Well, it turns out there will probably never, ever be any reunion of Sam Llanas with the BoDeans, and it appears there’s a real good reason on top of the ones originally given – how sad – and how creepy, since this band once recorded a song with the lyric, “sweet little Mary was just 13, walking down the street she’d make a good man mean…”
Eeeeeewwww. I debated taking this post down when I heard about this, but the post reflects my experience before I heard of these accusations. Yet I didn’t think it would be right to leave this post as it is without acknowledging that I now know these accusations have been made. I wish I could unknow about them, but I can’t.
Even if you knew it was coming, the death of a spouse or other family member creates an absence that feels physical; that heavy blank space over there is where he is not.
And it feels like that absence is a thing – a weighted blank thing that lurks in chairs where he should be sitting, over there on the rug where his hospital bed used to be, by the stove in the kitchen where he should be cooking.
I spent the last fourteen months managing that thing, first raging at it, crying and sobbing and panicked by it, hating it, feeling attacked by it, as if it would erase me or reduce me to a shadowy thing myself, some kind of half-being, ghosting around aimlessly. “I’m just a ghost in this house.”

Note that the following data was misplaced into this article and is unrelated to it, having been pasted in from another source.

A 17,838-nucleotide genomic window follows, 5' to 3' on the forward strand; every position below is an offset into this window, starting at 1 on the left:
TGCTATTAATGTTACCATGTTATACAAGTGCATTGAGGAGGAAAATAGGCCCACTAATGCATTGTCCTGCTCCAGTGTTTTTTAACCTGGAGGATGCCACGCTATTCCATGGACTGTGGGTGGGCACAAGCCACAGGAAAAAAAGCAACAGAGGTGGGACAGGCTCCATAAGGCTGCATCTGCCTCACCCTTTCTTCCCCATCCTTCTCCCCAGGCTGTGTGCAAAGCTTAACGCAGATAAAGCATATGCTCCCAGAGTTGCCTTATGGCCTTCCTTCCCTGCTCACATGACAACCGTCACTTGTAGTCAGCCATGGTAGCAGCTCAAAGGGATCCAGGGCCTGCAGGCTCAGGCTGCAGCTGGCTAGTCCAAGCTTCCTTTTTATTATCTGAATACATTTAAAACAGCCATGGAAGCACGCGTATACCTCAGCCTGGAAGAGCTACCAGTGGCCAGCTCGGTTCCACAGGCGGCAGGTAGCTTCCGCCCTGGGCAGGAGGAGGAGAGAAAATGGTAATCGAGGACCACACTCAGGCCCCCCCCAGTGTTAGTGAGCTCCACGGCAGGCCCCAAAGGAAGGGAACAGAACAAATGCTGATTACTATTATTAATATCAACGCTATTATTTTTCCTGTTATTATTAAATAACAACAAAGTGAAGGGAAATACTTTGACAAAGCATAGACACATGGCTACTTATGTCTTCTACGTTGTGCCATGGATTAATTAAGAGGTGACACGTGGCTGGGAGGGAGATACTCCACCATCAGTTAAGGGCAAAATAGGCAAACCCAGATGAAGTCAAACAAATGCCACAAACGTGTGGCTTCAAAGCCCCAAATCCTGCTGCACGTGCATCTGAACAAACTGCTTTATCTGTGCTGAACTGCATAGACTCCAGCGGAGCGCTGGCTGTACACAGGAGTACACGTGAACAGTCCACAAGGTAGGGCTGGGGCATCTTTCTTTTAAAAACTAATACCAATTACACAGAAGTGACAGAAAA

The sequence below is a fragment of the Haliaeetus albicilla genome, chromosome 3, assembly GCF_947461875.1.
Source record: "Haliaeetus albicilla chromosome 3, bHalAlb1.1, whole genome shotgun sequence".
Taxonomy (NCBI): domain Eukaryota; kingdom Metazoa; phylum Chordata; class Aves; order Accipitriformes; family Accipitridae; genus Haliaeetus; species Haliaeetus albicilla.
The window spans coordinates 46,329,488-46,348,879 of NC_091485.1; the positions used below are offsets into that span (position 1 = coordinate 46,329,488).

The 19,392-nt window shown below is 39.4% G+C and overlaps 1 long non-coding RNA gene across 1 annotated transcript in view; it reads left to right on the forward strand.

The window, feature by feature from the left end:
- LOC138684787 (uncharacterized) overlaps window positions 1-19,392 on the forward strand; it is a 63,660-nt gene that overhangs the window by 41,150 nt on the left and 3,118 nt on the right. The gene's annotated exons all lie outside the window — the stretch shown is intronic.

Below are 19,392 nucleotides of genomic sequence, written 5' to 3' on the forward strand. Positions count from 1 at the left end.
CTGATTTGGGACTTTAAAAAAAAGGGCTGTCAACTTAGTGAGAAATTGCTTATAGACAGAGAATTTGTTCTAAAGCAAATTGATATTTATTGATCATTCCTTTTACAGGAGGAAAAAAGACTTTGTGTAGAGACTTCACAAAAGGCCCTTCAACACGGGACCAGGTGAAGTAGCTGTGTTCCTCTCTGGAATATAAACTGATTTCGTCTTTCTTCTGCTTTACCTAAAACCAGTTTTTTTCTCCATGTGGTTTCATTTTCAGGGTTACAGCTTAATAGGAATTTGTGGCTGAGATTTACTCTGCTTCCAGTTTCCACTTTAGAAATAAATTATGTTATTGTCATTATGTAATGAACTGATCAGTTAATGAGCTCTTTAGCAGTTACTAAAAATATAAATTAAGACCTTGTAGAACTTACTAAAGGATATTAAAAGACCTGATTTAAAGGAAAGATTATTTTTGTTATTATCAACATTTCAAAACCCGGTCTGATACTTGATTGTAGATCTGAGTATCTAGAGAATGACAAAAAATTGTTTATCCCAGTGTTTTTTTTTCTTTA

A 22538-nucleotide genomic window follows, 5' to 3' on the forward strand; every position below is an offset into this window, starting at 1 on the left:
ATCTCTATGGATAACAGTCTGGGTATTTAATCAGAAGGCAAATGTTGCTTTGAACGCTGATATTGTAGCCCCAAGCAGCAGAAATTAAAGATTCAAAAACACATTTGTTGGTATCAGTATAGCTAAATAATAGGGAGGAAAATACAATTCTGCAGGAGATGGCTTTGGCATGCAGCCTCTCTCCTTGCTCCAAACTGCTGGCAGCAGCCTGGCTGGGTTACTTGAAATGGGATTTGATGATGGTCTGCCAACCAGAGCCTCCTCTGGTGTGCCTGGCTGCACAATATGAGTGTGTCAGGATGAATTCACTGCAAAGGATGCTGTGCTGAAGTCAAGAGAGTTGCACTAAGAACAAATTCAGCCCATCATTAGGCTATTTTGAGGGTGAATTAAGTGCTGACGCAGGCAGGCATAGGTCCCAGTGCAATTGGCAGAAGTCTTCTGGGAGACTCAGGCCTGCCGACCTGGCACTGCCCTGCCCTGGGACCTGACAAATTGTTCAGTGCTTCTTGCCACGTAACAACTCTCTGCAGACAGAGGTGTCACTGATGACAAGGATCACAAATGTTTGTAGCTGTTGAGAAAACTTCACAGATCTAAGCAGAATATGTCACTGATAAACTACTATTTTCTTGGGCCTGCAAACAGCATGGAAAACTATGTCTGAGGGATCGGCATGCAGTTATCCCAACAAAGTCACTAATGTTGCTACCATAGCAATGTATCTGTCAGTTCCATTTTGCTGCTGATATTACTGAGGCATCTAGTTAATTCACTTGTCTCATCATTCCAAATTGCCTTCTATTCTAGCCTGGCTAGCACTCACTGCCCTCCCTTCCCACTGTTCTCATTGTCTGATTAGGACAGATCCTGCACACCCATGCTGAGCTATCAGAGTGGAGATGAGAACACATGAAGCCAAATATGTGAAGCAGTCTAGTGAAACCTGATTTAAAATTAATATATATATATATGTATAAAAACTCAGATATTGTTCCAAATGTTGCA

Then I decided to engage it. I started talking to it, taking it out places with me. I created a sort of “memory tour,” attending concerts and events Mike would have enjoyed, trying and many times succeeding in feeling him with me in the car, in the box at the opera or the too-expensive seats at the hockey game.
And I went to see the BoDeans.
Years into our marriage, Mike and I discovered, in casual conversation, that before we met, we had been at the same BoDeans concert at the Riviera Theater in Chicago. I was there alone, he with whoever his then current girlfriend had been.
And Sam was there.
If you haven’t heard this band, go back in time to their earliest albums – Love and Hope and Sex and Dreams, Outside Looking In, Black and White, Home.
But you really should listen to their live compilation album, Joe Dirt Car. The BoDeans are a kick-ass live band and put on a great live show.
And the lead vocal you hear on almost every song is Sammy – Sam Llanas.
I remember that show at the Riv as just that – kick-ass rock’n’roll fun – singalongs, clapping, stomping, great time.
That was a long time ago – 1989.